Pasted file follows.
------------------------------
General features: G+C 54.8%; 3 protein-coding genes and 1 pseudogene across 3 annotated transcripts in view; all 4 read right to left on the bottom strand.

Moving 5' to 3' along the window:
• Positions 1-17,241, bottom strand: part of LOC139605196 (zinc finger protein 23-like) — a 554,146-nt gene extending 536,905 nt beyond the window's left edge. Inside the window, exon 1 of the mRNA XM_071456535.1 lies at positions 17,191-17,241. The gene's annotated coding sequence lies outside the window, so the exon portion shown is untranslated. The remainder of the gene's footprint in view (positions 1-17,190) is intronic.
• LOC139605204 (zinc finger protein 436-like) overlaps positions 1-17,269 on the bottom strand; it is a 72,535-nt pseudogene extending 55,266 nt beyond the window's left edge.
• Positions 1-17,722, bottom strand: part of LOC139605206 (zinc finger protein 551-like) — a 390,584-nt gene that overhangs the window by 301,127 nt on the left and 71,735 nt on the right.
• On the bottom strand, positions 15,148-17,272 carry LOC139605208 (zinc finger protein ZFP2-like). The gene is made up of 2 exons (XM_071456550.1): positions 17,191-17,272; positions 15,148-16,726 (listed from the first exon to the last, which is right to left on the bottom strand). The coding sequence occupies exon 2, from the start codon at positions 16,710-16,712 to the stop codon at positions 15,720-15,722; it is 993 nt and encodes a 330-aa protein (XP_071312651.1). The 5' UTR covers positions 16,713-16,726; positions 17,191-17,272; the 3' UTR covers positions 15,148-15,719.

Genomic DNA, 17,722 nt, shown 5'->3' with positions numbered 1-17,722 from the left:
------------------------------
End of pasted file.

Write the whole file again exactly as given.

General features: G+C 54.8%; 3 protein-coding genes and 1 pseudogene across 3 annotated transcripts in view; all 4 read right to left on the bottom strand.

Moving 5' to 3' along the window:
• Positions 1-17,241, bottom strand: part of LOC139605196 (zinc finger protein 23-like) — a 554,146-nt gene extending 536,905 nt beyond the window's left edge. Inside the window, exon 1 of the mRNA XM_071456535.1 lies at positions 17,191-17,241. The gene's annotated coding sequence lies outside the window, so the exon portion shown is untranslated. The remainder of the gene's footprint in view (positions 1-17,190) is intronic.
• LOC139605204 (zinc finger protein 436-like) overlaps positions 1-17,269 on the bottom strand; it is a 72,535-nt pseudogene extending 55,266 nt beyond the window's left edge.
• Positions 1-17,722, bottom strand: part of LOC139605206 (zinc finger protein 551-like) — a 390,584-nt gene that overhangs the window by 301,127 nt on the left and 71,735 nt on the right.
• On the bottom strand, positions 15,148-17,272 carry LOC139605208 (zinc finger protein ZFP2-like). The gene is made up of 2 exons (XM_071456550.1): positions 17,191-17,272; positions 15,148-16,726 (listed from the first exon to the last, which is right to left on the bottom strand). The coding sequence occupies exon 2, from the start codon at positions 16,710-16,712 to the stop codon at positions 15,720-15,722; it is 993 nt and encodes a 330-aa protein (XP_071312651.1). The 5' UTR covers positions 16,713-16,726; positions 17,191-17,272; the 3' UTR covers positions 15,148-15,719.

Genomic DNA, 17,722 nt, shown 5'->3' with positions numbered 1-17,722 from the left: